Payouts by companies to settle shareholder lawsuits fell sharply last year, according to a new study by a pair of professors. But a boom in litigation over losses on bad mortgage investments by financial companies may mean that big increase is right around the corner.
"The results this year are the lull before the storm that we'd expect to see as a result of the recent case filing activity," said Laura Simmons of the College of William and Mary's Mason School of Business, a co-author of the report.
Companies paid $3.1 billion to settle class-action securities suits last year, a big drop from the three previous years. Indeed, from 2005 to 2007, total settlements averaged more than $11.8 billion as cases against notorious corporate fraudsters WorldCom, Enron and Tyco wrapped up.
It's far too soon to say whether settlements reached this year can approach that level. But there's plenty of reason to believe companies, particularly ones that lost money on holdings linked to subprime mortgages and other assets that fell in value during the still-deepening financial crisis, could spend a lot of money in 2009 and beyond.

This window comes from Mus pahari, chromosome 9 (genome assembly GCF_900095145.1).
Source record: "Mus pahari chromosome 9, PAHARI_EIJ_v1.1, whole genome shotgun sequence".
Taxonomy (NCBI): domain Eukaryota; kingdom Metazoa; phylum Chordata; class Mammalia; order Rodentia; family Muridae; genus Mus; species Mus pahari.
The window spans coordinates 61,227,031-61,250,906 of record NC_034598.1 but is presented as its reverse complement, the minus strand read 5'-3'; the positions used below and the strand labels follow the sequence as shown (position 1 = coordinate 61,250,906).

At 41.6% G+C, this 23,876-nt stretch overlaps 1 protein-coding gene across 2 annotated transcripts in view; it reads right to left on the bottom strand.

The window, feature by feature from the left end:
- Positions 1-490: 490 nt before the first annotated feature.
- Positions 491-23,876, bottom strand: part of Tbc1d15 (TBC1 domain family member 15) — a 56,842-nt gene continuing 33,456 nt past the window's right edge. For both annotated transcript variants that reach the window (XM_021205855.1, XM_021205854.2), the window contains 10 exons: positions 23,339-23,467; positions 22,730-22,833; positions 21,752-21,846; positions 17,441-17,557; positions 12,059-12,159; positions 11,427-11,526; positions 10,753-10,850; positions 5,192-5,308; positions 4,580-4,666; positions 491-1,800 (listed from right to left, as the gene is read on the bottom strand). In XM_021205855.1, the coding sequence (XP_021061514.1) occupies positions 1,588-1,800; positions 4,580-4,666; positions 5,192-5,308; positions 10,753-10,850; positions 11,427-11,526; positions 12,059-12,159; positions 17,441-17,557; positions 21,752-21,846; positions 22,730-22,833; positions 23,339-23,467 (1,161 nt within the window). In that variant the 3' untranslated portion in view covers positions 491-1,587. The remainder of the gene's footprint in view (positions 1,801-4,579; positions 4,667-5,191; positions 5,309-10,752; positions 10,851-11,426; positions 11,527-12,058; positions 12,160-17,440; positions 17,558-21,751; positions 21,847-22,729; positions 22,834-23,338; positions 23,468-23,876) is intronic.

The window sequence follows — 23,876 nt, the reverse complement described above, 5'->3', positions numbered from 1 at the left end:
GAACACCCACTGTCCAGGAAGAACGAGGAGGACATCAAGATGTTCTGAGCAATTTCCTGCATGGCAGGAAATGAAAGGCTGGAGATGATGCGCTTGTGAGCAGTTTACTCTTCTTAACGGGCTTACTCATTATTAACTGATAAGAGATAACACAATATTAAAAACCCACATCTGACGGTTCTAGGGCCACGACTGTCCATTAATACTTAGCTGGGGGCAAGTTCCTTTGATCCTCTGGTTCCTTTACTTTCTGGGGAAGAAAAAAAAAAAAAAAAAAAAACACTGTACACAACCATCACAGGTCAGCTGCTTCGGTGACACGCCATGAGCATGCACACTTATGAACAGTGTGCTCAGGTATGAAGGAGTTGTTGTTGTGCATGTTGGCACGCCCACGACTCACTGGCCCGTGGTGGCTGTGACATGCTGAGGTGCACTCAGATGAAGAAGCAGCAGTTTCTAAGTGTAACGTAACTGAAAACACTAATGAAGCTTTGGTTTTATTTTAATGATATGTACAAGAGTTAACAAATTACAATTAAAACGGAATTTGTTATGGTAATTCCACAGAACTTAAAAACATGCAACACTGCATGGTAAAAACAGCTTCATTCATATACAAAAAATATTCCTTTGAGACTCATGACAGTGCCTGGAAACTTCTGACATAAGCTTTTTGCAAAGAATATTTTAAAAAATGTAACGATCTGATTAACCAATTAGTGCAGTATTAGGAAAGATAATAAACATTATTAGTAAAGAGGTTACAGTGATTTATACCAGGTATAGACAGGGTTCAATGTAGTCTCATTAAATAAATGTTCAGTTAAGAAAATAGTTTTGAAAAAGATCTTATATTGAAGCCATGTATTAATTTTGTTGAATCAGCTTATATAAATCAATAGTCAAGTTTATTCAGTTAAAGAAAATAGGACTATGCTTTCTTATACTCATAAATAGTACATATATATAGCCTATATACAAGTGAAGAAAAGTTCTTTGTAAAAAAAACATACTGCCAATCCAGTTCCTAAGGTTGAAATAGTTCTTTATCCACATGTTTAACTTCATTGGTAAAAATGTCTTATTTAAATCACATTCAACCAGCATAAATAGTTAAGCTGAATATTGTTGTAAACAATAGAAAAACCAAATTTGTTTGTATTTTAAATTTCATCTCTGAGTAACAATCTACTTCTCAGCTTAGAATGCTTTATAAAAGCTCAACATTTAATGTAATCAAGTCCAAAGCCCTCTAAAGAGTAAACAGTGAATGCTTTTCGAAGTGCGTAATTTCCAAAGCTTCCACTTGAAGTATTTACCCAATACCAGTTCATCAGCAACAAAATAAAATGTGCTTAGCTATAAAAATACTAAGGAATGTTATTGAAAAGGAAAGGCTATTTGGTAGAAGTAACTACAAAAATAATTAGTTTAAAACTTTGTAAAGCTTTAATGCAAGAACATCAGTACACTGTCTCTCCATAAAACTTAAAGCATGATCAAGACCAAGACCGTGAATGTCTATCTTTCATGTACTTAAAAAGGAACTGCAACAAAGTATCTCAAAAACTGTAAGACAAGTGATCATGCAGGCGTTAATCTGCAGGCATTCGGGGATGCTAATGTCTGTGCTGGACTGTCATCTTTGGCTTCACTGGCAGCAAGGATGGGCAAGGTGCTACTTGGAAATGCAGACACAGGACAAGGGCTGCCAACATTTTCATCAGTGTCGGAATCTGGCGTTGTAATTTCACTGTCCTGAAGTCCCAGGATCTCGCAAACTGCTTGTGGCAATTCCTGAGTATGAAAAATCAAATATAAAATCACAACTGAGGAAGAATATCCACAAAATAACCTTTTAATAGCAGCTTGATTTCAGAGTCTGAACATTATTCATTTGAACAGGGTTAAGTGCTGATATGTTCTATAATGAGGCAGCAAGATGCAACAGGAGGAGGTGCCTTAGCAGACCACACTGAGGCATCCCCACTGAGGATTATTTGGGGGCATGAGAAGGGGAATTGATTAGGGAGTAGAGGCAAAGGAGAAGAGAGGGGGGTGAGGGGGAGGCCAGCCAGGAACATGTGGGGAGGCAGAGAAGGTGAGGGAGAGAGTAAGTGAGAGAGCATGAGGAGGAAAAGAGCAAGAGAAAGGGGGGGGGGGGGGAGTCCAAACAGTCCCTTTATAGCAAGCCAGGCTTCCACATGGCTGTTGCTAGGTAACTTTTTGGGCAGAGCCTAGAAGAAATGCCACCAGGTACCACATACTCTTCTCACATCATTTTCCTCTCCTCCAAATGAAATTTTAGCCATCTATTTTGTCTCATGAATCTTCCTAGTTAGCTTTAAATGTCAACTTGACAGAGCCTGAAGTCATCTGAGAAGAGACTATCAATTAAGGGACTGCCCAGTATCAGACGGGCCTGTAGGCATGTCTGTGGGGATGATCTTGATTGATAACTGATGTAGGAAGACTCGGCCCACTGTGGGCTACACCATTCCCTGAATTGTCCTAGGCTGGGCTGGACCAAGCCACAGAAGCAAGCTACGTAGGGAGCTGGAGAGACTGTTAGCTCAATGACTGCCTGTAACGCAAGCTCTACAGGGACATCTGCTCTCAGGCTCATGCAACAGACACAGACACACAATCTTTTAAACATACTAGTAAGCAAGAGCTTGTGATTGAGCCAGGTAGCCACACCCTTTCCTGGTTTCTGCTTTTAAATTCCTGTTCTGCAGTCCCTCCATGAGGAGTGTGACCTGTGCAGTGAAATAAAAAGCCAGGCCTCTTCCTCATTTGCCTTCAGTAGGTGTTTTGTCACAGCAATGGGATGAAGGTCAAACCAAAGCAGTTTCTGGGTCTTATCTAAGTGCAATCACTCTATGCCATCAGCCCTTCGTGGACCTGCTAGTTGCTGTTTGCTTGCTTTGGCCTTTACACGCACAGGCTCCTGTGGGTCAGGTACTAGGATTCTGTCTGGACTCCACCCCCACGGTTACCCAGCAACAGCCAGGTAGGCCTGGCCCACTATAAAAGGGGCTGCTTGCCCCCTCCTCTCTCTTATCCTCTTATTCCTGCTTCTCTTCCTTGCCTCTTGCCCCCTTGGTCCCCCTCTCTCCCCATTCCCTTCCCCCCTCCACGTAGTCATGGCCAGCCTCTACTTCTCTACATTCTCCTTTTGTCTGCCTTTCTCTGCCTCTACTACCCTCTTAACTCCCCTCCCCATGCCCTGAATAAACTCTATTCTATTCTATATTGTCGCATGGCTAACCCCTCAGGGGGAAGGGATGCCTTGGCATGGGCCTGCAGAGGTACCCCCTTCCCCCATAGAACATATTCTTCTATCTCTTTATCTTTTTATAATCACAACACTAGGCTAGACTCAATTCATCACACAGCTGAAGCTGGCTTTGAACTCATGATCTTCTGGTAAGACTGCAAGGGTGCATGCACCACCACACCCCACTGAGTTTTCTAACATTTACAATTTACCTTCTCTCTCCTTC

Investors are already taking aim at financial companies, according to research by Simmons and Joseph Grundfest, a professor at Stanford University Law School.
Of the 210 securities class actions brought by investors in 2008, about half were against financial firms, Simmons and Grundfest found. Of those, some 88 percent involved allegations related in one way or another to the corporate credit crunch that roiled Wall Street last year.
Because such lawsuits typically take a long time to make their way through the legal system, it's difficult to say how many of the actions filed last year may be settled in 2009, Simmons said.
In addition to hurting companies' bottom lines, new settlements could fuel the debate over how financial firms receiving funds from the federal government's bailout program should use that money.
"Taxpayer dollars will, one way or another, fund these settlements," Grundfest said in a statement accompanying the study. "This simple fact could set off a debate about whether taxpayers should pay for these settlements, and about the effectiveness of the class action litigation mechanism altogether."
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